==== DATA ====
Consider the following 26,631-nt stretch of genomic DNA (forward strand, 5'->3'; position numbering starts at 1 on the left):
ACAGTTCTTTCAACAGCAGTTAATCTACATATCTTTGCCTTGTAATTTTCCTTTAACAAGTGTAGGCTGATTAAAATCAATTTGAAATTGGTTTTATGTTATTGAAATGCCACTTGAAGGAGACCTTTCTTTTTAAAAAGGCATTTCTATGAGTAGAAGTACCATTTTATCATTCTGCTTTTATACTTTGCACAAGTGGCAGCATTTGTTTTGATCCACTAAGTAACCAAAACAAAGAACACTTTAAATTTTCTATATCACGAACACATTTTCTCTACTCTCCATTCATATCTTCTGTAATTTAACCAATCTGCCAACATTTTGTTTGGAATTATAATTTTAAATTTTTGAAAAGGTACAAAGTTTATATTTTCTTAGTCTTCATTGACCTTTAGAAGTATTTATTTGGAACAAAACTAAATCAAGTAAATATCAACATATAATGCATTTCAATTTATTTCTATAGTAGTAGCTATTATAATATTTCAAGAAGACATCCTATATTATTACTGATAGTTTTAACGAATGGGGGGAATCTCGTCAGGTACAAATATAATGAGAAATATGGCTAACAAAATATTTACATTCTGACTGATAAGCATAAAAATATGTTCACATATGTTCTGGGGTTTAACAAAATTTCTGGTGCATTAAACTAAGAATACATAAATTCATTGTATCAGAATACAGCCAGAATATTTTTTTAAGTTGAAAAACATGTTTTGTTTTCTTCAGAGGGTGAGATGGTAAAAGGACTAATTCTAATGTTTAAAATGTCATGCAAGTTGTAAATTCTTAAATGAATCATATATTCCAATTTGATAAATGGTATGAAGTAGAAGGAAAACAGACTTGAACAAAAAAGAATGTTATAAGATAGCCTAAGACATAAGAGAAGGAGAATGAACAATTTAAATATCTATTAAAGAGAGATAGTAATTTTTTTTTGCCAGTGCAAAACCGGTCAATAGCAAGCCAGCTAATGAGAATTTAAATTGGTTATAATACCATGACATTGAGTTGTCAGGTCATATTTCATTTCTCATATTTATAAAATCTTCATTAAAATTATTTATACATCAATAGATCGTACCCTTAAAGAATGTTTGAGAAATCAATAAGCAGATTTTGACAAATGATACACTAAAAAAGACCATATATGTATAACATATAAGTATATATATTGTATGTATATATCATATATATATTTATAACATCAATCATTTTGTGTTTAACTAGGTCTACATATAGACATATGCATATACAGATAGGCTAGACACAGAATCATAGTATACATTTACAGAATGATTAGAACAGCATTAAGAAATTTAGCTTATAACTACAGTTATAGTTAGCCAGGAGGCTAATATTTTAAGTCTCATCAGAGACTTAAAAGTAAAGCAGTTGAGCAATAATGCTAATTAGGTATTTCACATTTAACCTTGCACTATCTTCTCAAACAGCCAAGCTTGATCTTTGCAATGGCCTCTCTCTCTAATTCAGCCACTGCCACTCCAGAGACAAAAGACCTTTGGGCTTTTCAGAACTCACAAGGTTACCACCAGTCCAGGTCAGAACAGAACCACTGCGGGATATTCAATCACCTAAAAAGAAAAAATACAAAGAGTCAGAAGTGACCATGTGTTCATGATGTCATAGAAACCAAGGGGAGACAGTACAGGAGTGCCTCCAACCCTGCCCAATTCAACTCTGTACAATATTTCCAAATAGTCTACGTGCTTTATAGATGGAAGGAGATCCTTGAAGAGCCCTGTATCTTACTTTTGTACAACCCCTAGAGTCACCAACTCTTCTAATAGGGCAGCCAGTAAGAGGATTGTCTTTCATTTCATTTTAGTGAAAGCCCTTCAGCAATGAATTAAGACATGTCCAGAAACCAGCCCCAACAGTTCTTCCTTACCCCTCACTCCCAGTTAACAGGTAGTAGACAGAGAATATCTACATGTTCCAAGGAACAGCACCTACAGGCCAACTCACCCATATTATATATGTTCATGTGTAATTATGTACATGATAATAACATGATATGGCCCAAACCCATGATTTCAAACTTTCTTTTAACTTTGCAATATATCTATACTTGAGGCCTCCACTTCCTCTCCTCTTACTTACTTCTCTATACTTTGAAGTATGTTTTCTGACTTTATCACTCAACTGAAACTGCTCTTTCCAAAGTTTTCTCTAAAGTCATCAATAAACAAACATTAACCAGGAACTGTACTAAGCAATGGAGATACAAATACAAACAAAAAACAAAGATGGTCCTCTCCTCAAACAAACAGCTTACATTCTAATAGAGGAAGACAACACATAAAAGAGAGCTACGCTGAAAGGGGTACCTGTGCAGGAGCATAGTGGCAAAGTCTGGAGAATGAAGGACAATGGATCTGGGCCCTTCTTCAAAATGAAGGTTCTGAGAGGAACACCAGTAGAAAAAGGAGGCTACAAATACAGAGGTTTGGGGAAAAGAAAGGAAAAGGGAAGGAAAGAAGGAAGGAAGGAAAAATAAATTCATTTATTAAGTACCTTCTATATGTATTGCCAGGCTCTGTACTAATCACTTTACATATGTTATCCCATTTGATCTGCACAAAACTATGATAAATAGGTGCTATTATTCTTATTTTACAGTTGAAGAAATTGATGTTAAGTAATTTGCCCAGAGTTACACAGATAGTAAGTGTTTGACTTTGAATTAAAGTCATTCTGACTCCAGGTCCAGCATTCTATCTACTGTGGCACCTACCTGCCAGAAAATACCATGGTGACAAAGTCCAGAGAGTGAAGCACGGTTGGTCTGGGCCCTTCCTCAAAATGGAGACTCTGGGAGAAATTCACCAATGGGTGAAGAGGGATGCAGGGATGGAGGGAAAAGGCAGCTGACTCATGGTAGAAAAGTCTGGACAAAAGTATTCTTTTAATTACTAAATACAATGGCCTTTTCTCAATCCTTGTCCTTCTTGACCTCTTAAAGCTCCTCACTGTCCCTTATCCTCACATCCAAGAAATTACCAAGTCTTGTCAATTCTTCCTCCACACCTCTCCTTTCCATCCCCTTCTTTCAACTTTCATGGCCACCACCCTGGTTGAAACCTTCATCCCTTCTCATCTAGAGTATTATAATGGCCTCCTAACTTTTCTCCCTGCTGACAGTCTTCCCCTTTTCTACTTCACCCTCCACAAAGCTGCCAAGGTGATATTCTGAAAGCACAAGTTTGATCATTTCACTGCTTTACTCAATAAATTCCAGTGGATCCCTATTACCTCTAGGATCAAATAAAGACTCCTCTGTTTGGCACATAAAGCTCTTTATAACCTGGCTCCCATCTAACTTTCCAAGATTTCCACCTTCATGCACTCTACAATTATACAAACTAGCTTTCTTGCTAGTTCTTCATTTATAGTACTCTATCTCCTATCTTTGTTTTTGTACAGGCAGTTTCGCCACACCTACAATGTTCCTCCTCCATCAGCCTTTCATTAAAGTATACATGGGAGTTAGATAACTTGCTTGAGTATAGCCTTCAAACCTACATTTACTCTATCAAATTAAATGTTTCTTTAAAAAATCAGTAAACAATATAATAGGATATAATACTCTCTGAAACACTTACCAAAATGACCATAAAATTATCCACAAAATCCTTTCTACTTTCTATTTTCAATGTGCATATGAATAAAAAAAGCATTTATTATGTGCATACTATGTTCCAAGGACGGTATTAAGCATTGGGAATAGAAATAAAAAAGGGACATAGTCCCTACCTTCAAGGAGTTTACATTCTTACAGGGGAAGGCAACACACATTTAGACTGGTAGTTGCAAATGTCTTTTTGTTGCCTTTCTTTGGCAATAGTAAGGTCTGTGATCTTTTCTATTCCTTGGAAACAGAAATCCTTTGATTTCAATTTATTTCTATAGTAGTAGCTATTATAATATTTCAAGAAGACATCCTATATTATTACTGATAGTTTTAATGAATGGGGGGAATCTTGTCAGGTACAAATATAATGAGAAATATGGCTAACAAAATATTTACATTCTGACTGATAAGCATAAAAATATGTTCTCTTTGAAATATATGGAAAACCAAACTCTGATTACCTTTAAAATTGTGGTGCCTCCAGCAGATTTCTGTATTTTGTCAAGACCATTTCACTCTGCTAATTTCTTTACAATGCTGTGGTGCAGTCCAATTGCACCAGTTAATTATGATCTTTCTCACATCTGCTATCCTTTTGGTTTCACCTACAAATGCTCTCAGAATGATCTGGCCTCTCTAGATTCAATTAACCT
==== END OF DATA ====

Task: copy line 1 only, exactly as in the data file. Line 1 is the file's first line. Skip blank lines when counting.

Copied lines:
Consider the following 26,631-nt stretch of genomic DNA (forward strand, 5'->3'; position numbering starts at 1 on the left):